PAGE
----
The medium is the message.
The medium is the massage.
Had he hung around long enough, Marshall McLuhan might have added this insight: The medium is the misogynist.
Sound a bit harsh? Then turn on the tube.
From adult shows that feature female leads like Fran Drescher’s nubile “The Nanny,” or the buff and bronzed “Baywatch” babes, to teen programming populated by beautiful girls with perfect skin and fantasy wardrobes, TV sets unreasonable standards for female perfection.
Add the lack of minority characters in leading roles and critics say there’s a lot of work to be done.
“You talk to the girls who watch TV, and they’ll tell you: They just don’t see themselves represented in the programs,” says Leslie Hoffman of Girls Inc., a national youth organization with about 350,000 members nationwide.
According to a Harris Poll commissioned by the organization in 1995, children watch about 21 hours of television each week. More girls than boys watch TV, the poll revealed. It also found that girls are far more likely to find fault with the way girls are portrayed on television.
In an effort to learn how TV affects girls, and to help them put what they see on the small screen into perspective, Girls Inc. has launched a program called Girls Re-Cast TV. A TV information packet doubles as a survey, with questions such as “Who is the strongest, smartest and boldest girl on television?”
It also points out discrepancies, such as the fact that 13% of the U.S. population is poor, but only 1% of the people on TV are poor. Another departure from reality: single-family households. On television, half of such households are headed by men. In reality, that number is just 20%.
“Girls know that what they’re seeing on TV isn’t quite right,” Hoffman says. “Those who have been in (Girls Inc.) for a while will look at something like ‘Melrose Place’ or the daytime soap operas and say those images make them mad, because they know they can’t afford that car, they can’t get their hair to look like that and their boyfriends never look like that.”
Programs that get high marks include “Sabrina the Teenage Witch,” “Sister, Sister” and, surprisingly, “Rugrats,” Nickelodeon’s animated cartoon about babies.
“Even though it’s about babies, there’s a character, Angelica, who is an outspoken 4-year-old girl whose parents abandon her for their work, and then she acts out terribly,” Hoffman says. “She’s dealing with real-life images in a safe place, and that’s important to girls.”
“Buffy the Vampire Slayer,” for all her heroics, gets low marks because she relies on males for help and guidance. Instead, girls gravitate to sitcoms such as “Grace Under Fire” and “Roseanne,” and classics like “National Velvet.”
“They see families struggling, and they see the world is not a safe place, which helps them feel that their own lives are not insane,” Hoffman says.
Minority girls and women have a particularly hard time with television, according to Jackie Joseph, woman’s chair of the American Federation of Television & Radio Artists. She serves as liaison between Girls Inc. and the union.
“A Latina girl recently told me, ‘The only Latinas I see on TV are maids, and I don’t want to be a maid,’ ” Joseph says. “So while we understand it’s entertainment, there’s a responsibility in the media now. It’s taken on the mantle of the educator. It didn’t intend to, but it accidentally became the reflection of society, so let’s be serious about this.”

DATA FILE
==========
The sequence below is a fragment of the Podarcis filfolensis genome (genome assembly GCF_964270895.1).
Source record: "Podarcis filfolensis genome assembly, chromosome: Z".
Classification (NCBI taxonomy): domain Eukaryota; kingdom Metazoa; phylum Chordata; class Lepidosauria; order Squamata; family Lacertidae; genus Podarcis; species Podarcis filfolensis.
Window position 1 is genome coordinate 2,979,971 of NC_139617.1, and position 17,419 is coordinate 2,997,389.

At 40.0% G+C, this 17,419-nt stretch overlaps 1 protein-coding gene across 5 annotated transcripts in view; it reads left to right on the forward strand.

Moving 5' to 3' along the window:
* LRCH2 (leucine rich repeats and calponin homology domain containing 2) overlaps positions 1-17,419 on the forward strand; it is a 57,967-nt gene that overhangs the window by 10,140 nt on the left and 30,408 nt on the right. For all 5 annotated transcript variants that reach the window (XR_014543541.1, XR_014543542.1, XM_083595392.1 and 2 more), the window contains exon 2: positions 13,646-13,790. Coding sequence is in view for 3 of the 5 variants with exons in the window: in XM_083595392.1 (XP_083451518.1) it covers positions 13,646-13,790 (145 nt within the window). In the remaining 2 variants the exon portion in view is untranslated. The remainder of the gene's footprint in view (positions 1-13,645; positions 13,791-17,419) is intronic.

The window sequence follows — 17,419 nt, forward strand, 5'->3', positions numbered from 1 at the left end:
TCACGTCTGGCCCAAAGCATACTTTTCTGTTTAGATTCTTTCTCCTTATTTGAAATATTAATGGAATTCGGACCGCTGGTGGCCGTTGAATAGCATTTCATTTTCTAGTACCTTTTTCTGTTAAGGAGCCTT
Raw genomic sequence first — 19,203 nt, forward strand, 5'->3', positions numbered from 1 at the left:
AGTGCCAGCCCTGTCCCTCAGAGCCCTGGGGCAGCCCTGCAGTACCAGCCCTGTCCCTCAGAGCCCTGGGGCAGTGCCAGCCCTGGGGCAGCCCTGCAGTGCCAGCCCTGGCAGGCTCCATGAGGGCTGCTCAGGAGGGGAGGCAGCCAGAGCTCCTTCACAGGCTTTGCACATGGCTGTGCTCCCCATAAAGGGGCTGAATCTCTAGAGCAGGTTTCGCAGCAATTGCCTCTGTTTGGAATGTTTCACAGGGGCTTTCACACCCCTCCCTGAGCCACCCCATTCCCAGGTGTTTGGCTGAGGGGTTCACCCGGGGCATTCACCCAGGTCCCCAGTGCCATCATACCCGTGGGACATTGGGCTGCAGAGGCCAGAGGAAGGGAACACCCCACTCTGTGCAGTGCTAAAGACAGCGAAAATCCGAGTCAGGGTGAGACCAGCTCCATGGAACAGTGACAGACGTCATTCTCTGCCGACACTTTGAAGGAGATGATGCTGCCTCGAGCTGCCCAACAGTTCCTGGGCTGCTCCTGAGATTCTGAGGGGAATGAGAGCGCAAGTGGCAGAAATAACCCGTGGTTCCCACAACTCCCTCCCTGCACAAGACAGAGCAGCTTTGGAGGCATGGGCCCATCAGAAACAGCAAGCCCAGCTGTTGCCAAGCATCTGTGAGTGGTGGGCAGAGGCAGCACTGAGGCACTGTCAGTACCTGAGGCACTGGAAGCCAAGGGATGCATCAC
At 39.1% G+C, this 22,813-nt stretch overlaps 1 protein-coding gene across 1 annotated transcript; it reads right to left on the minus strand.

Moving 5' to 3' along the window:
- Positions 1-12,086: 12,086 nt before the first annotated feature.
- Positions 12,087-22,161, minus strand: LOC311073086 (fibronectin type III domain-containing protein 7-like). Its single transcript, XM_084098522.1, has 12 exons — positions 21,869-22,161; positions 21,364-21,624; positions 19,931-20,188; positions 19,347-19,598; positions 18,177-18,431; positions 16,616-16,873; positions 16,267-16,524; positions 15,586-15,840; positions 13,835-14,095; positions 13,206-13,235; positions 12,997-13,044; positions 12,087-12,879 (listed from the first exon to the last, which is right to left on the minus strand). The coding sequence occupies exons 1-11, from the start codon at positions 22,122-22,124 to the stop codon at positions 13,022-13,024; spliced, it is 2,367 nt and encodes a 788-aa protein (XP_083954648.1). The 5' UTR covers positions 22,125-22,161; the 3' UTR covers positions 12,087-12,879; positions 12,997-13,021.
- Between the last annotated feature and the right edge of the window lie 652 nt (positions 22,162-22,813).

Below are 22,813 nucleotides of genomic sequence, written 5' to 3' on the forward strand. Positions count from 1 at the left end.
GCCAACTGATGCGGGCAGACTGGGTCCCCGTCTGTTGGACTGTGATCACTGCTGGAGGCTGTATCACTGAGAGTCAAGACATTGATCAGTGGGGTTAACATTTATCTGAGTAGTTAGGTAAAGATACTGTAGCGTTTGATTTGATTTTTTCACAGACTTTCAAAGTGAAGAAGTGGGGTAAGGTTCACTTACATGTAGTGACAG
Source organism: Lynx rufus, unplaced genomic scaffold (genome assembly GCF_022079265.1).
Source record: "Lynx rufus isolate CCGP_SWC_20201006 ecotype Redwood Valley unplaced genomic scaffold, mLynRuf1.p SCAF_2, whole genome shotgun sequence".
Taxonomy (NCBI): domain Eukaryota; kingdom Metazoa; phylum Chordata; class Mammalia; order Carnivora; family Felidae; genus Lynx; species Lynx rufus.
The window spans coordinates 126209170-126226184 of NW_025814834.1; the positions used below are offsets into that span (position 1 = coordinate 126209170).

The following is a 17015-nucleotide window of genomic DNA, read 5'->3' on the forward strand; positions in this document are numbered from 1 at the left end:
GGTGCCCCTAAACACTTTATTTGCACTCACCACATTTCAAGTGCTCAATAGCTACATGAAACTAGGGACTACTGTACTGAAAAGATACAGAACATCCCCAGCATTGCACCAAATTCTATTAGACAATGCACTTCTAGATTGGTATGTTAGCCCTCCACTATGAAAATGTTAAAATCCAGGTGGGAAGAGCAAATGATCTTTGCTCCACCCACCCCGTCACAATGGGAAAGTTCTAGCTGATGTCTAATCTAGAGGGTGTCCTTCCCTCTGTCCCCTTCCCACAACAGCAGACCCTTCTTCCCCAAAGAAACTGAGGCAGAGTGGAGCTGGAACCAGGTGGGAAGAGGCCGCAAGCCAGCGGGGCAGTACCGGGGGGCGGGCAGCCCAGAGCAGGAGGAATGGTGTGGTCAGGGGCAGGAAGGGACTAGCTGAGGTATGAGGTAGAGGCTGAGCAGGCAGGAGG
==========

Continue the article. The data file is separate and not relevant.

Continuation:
Programmers say they are.
Nickelodeon, the most popular children’s network, can point to shows like “The Mystery Files of Shelby Woo” and “The Secret Life of Alex Mack” as examples of smart and independent girls.
“I’ve seen a big change in the way we look at girls,” says Cyma Zarghami, general manager of Nickelodeon and senior VP of programming. “In the mid-’80s, when we launched ‘Clarissa Explains It All,’ it was a bold, adventurous move to put a girl in the lead, because the thinking had always been that boys watch TV and girls watch what boys watch.”
The show surprised the network by pulling in even numbers of boy and girl viewers. Today, the network looks for a good story told by believable characters.
“One of the key criteria for picking girl characters … is if a girl says the character seems like someone she would want to be friends with,” Zarghami says. “Our characters are based on ordinary kids going through ordinary stuff.”
The myth that girls programming can’t hold its own has always irked Carole Rosen, head of family programming for HBO. Before coming to HBO, Rosen was an educator specializing in arts and literacy in New York City’s public schools.
“I’ve always been extremely offended by the notion that girls programming doesn’t sell,” she says. “Fortunately, HBO doesn’t feel that way, and our programming shows it.”
Fairy tales for all
HBO started by running “The Babysitters Club,” from a popular book about a group of entrepreneurial adolescents. More recently, the network ordered 26 episodes each of “Little Lulu,” based on the comic strip character, and “Happily Ever After Fairy Tales,” which tweak classic fables by adding lead characters who are African-American, Asian or Native American.
On Rosen’s wish list is adding a feminist sensibility by hiring authors such as Maya Angelou and Wendy Wasserstein to script some of the fairy tales for future seasons.
“Television is influential, and programmers have the same responsibility to girls as they have to the audience in general in providing educational content,” she says. “The role models of the ‘Baywatch’ variety certainly can be fun and frivolous, but there should be substantive role models for very young girls and pre-teens and teens, and that’s what we as responsible programmers need to provide.”